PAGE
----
The Power of Warlock #3 - #8
So, my plan was to blog about this issue by issue, maybe every day and have a bit of fun with it. That was the plan. But as the great Ayrshire poet and chain of bottle stores in New Zealand reminds us, the best laid plans of mice and men oft gang aglay, and mine seem to go aglayer and ofter than most.
Partly this is because of my busy metropolitan life style that keeps me away from the keyboard with thrilling man-about-town antics. Partly it’s because these comics rapidly descend in quality – and let’s face it, the first few were not a towering achievement of the arts.
Don’t get me wrong, I love cheesy 70s Marvel – that’s why I read these things – but this is terrible, even by their standards!
For the first few issues, it’s saved by the magnificent art of Gil Kane, and when Roy Thomas is scripting it has a certain bombastic charm that makes it interesting. But when it’s Mike Friedrich and Bob Brown...
The story continues in the pattern set in the previous issues. Each requires at least two pages re-capping the creation of Him and Counter Earth, the introduction of evil by the Man Beast, the leader of the New Men and Adam Warlock’s pledge to rid the world of evil. This is usually delivered by the High Evolutionary while he ponders whether he should just destroy Counter Earth and be done with it. Thereafter we continue with the story of Warlock’s battles with the New Men and related shenanigans.
In #3 and #4, a rocket launch off the Florida coast is attacked by a sub captained by Apollo, who appears to be be one of Man Beast’s lieutenants. Aside from the mythical confusion of the submarine sun god, Apollo looks more like one of the Inhumans or one of Kirby’s New Gods than the animalistic New Men that form his crew. However, after a kick in the face from Warlock he transforms into the grotesque pig-man and announces his real name is Triax. This is misspelled on the cover for #4 - “Make way for the demon called Trax!”
In #5, #6 and #7 we learn a bit more about the Counter Earth Dr Doom and Reed Richards. On this world, Doom is a good-hearted and earnest scientist and the best friend of Reed Richards. We learn that his face was disfigured in an accident rather than an initiation ritual by a murderous cult. Reed Richards seems to have nurtured him back to health.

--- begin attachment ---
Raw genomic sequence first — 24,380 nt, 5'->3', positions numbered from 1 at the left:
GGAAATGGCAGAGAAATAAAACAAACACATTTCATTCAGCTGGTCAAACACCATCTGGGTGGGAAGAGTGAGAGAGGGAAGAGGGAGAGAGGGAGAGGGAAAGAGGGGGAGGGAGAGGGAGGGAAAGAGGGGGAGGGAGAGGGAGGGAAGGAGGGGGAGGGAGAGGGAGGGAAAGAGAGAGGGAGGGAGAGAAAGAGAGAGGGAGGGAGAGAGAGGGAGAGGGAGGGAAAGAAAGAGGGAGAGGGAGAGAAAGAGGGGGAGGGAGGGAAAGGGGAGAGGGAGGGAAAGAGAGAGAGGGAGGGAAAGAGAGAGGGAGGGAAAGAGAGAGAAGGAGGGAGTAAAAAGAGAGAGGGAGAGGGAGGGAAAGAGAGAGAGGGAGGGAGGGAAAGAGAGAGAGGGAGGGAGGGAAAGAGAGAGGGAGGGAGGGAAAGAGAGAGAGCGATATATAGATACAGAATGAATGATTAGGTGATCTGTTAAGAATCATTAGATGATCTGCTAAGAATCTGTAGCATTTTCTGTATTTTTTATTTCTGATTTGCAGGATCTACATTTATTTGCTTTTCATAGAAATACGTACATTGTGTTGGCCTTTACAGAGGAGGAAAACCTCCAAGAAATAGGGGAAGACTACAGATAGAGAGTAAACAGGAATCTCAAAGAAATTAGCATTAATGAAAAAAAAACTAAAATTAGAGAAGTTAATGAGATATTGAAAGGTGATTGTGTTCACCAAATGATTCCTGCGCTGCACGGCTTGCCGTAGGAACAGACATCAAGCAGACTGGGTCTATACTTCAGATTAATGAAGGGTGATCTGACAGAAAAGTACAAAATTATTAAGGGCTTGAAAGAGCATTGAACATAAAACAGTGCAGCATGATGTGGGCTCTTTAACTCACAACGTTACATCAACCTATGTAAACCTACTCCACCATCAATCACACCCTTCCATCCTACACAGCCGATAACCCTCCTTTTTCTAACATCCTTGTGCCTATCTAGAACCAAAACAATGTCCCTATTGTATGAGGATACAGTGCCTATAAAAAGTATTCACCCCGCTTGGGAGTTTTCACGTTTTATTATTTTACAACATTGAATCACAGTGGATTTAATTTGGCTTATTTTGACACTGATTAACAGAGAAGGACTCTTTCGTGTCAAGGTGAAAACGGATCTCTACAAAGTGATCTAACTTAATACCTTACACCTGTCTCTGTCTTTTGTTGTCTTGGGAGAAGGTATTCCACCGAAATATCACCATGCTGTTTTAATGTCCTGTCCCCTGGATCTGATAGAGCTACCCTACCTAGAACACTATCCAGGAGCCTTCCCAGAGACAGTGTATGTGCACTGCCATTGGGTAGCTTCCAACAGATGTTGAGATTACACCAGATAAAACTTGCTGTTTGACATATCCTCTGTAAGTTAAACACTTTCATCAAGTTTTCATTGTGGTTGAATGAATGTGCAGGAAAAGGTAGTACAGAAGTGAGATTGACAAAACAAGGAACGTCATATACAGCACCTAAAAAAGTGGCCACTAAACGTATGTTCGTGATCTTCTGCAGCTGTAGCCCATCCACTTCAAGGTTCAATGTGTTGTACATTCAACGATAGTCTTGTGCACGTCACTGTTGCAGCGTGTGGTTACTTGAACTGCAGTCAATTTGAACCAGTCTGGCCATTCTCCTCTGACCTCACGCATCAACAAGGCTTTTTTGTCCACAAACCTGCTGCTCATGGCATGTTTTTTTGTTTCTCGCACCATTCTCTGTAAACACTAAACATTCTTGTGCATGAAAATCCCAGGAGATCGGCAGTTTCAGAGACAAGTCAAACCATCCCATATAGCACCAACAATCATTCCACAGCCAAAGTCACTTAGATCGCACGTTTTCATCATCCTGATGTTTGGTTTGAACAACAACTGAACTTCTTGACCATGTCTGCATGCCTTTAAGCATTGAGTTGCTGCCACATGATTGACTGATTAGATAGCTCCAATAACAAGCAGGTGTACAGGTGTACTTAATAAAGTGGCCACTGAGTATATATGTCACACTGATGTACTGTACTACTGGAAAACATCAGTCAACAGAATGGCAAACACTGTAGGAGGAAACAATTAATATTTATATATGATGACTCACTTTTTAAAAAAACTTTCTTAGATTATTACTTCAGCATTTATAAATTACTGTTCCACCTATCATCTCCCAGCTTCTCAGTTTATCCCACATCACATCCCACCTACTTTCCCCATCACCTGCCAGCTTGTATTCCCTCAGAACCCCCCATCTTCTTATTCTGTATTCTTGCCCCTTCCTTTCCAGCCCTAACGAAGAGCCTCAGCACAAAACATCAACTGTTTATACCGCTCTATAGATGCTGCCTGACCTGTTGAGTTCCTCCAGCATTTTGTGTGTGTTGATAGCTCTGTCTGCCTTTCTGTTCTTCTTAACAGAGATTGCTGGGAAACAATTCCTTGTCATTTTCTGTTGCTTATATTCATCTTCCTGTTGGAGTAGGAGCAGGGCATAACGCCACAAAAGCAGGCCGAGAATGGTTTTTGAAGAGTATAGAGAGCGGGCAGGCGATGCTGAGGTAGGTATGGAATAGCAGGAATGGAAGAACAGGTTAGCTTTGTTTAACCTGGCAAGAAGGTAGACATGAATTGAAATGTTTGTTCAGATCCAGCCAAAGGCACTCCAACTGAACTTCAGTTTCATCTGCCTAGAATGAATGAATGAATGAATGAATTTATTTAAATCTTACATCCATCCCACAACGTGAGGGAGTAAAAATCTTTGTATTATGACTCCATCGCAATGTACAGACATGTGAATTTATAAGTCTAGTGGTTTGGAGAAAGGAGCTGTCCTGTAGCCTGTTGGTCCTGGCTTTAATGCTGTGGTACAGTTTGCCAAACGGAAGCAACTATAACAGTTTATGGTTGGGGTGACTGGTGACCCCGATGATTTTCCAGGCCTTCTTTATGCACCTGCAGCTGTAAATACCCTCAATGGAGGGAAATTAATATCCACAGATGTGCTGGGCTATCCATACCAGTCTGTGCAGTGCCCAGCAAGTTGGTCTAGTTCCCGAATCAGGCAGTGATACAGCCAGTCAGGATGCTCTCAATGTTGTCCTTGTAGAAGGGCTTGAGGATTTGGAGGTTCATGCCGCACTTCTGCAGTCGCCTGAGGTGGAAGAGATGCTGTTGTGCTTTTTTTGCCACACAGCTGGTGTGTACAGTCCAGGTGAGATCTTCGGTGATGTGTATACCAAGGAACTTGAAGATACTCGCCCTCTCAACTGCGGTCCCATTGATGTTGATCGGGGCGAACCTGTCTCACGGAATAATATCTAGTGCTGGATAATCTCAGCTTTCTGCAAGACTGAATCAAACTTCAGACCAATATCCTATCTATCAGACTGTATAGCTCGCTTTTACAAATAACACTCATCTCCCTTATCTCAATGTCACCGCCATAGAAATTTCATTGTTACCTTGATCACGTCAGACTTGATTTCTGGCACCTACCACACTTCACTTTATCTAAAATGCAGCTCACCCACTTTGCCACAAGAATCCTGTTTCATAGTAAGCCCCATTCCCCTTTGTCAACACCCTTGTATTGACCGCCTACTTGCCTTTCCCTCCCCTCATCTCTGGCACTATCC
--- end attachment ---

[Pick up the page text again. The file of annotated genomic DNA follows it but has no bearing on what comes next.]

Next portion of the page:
In thaty last panel Doom looks exactly like the barking mad scientist on regular Marvel Earth. Why he still wears a scary skull mask if he’s a good guy, I don’t know. You’d think a good Doom would opt for something with a smile, at least.
As for Richards, he still makes his historic flight into orbit, but Man Beast was able to interfere, and suppress their super powers as part of his plan to introduce evil into the world. Instead, the result was a crash that left Sue Storm in a coma.
There’s some carry on with robot atomic deathbirds, and Reed Richards turns into a grotesque monster called The Brute (no relation to The Hulk!) and goes on the rampage. In the meantime, a shady politician called Rex Carpenter, who first makes his presence known in number #3 (here appears in the back ground in #2) becomes Presdient of the USA and hunts Warlock down as an enemy of the state.
At the end of #8, President Carpenter reveals himself to have been none other than the Man Beast all along! In the final panel, Man Beast and Warlock are squaring off for a fight, when...
And that’s it!
Clearly it got cancelled, just another series that seemed like a good idea but never found its feet. But that’s not the end of Adam Warlock. What we’ve come for, the Starlin years, is still to come. First though, the Counter Earth saga is concluded in the pages of The Incredible Hulk.